Essentially, bonds (and cash) yields go up and down with inflation. This is because nobody wants to put their money in a “safe” investment just to find out they lost money in real terms at the end of the process. As discussed in Article 6.2, rising inflation usually causes higher bond yields but lowers bond prices. The cumulative effect is that bond returns suffer during inflation increases. However, even in this situation bonds almost always provide a positive return (if held for their duration) because bond yields and inflation rise together. Sudden decreases in inflation usually cause the opposite reaction, where bond yields decline and prices increase. Declining inflation more clearly favors bonds as prices increase on bonds that have favorable current yields. This is the process that drove the great bond bull market from the 1980s to present.
This is not to say that bonds are a perfect hedge against rapid changes in inflation. There are certainly shorter historical periods where bonds did very poorly. But as this graph from Article 8.3 again illustrates, bonds have usually been a safe (albeit unspectacular) investment over huge ranges of inflation conditions and fluctuations.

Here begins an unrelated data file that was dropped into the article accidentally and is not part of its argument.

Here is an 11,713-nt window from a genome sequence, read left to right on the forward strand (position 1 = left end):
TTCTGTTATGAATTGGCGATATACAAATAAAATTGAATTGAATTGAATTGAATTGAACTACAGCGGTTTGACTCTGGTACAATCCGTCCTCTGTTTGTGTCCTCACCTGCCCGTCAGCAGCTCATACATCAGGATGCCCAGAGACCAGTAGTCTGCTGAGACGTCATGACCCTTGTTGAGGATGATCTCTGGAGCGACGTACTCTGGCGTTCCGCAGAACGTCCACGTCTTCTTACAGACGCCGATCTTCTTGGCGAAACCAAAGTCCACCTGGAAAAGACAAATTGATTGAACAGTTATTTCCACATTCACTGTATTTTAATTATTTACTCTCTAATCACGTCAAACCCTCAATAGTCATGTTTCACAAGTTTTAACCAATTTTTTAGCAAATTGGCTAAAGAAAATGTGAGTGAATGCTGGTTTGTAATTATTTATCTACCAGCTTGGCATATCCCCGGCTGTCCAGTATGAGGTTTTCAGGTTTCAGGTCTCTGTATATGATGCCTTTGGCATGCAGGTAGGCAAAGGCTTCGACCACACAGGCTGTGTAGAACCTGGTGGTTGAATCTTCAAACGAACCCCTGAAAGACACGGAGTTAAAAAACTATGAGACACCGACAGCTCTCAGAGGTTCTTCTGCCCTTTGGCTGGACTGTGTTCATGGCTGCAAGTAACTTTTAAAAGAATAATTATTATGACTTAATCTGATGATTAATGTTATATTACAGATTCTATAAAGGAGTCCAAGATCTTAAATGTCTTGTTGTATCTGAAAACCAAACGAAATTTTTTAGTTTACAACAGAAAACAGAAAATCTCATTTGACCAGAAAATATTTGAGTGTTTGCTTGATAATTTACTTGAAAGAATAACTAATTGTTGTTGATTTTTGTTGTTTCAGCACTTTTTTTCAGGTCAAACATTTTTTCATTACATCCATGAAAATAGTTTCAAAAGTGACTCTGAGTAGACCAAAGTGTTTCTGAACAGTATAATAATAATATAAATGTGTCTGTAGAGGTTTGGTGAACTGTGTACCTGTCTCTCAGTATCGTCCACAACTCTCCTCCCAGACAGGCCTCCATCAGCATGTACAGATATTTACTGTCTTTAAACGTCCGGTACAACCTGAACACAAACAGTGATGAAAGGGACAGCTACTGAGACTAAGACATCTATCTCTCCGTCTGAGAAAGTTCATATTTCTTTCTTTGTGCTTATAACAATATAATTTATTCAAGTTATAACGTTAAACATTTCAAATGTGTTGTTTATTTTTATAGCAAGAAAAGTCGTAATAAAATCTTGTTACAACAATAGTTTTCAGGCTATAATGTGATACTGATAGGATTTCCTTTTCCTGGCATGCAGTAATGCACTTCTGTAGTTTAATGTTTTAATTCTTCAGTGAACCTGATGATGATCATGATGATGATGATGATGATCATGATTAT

And as I pointed out in Article 8.3, if you hold bonds for their duration, history indicates that you’ll rarely lose significant real value over time.
Cash – The story of cash and inflation is similar, but not exactly the same as the bond story. I established in Article 7.3 that cash should be a short-term investment. This is because, regardless of whether you factor in inflation or not, cash generally provides a poor return. Cash interest rates will move up and down with inflation as shown above. So, over the short-term, it’s rare that you will have huge real losses in an interest-bearing cash account or short-term CD due to inflation changes. For example, if inflation rises rapidly this year and your low-interest 6-month CD matures, you can usually plow that money back into another 6-month CD offering a higher interest rate. Regardless, over longer periods, you will get better returns from bonds and stocks. But there are times, like right now, where cash is nearly as good as bonds, and can be used just as effectively as bonds for the short-term ballast portion of your portfolio (as discussed more in Articles 7.3 and 8.3).
Bonds, cash, and true inflation risk – This information on bonds and cash gives us new insight into how to manage the true risk related to inflation, which is rapid and unexpected changes in inflation rates. For example, if inflation did suddenly and unexpectedly flare up next year, our mindful conclusions about using cash instead of bonds for short-term ballast would likely be entirely different in that environment. For example, as shown in the graph at the start of this “bonds and cash” section, investing in a constant maturity 10-year T-bond fund in 1982 (if such a thing existed then), would have been a phenomenally good idea. That’s because the 10-year T-bond yield levitated 2% to 8%(!) above the rate of inflation for 20 years until about 2005. That’s why I said in Articles 7.3 and 8.4, that investing in intermediate bonds probably doesn’t make sense until the bond yield is about 2% above the inflation rate.